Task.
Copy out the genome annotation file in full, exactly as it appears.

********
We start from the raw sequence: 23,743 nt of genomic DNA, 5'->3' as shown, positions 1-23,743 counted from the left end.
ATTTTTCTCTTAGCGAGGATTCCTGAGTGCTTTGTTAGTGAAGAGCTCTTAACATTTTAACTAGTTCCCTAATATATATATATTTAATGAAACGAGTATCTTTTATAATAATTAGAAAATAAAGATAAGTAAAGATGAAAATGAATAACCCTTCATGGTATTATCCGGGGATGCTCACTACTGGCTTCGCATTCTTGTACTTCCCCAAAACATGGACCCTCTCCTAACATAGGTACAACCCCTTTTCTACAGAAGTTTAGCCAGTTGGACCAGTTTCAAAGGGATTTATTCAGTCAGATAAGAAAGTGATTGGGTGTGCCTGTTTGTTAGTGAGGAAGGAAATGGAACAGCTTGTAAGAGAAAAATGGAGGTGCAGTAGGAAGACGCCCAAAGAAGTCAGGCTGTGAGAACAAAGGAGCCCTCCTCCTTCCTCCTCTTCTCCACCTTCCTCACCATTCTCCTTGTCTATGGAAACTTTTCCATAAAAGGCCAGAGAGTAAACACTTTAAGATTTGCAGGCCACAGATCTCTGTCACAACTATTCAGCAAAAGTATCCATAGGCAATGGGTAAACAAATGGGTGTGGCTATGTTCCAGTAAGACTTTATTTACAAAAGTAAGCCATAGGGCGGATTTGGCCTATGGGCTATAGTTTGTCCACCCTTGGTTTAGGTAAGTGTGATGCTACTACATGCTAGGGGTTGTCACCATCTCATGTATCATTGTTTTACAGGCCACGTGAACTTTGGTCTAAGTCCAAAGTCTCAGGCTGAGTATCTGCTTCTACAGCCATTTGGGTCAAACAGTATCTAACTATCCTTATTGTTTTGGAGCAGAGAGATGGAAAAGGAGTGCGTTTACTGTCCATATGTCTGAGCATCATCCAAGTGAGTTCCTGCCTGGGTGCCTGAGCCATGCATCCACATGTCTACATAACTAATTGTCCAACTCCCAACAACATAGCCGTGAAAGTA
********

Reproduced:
We start from the raw sequence: 23,743 nt of genomic DNA, 5'->3' as shown, positions 1-23,743 counted from the left end.
ATTTTTCTCTTAGCGAGGATTCCTGAGTGCTTTGTTAGTGAAGAGCTCTTAACATTTTAACTAGTTCCCTAATATATATATATTTAATGAAACGAGTATCTTTTATAATAATTAGAAAATAAAGATAAGTAAAGATGAAAATGAATAACCCTTCATGGTATTATCCGGGGATGCTCACTACTGGCTTCGCATTCTTGTACTTCCCCAAAACATGGACCCTCTCCTAACATAGGTACAACCCCTTTTCTACAGAAGTTTAGCCAGTTGGACCAGTTTCAAAGGGATTTATTCAGTCAGATAAGAAAGTGATTGGGTGTGCCTGTTTGTTAGTGAGGAAGGAAATGGAACAGCTTGTAAGAGAAAAATGGAGGTGCAGTAGGAAGACGCCCAAAGAAGTCAGGCTGTGAGAACAAAGGAGCCCTCCTCCTTCCTCCTCTTCTCCACCTTCCTCACCATTCTCCTTGTCTATGGAAACTTTTCCATAAAAGGCCAGAGAGTAAACACTTTAAGATTTGCAGGCCACAGATCTCTGTCACAACTATTCAGCAAAAGTATCCATAGGCAATGGGTAAACAAATGGGTGTGGCTATGTTCCAGTAAGACTTTATTTACAAAAGTAAGCCATAGGGCGGATTTGGCCTATGGGCTATAGTTTGTCCACCCTTGGTTTAGGTAAGTGTGATGCTACTACATGCTAGGGGTTGTCACCATCTCATGTATCATTGTTTTACAGGCCACGTGAACTTTGGTCTAAGTCCAAAGTCTCAGGCTGAGTATCTGCTTCTACAGCCATTTGGGTCAAACAGTATCTAACTATCCTTATTGTTTTGGAGCAGAGAGATGGAAAAGGAGTGCGTTTACTGTCCATATGTCTGAGCATCATCCAAGTGAGTTCCTGCCTGGGTGCCTGAGCCATGCATCCACATGTCTACATAACTAATTGTCCAACTCCCAACAACATAGCCGTGAAAGTA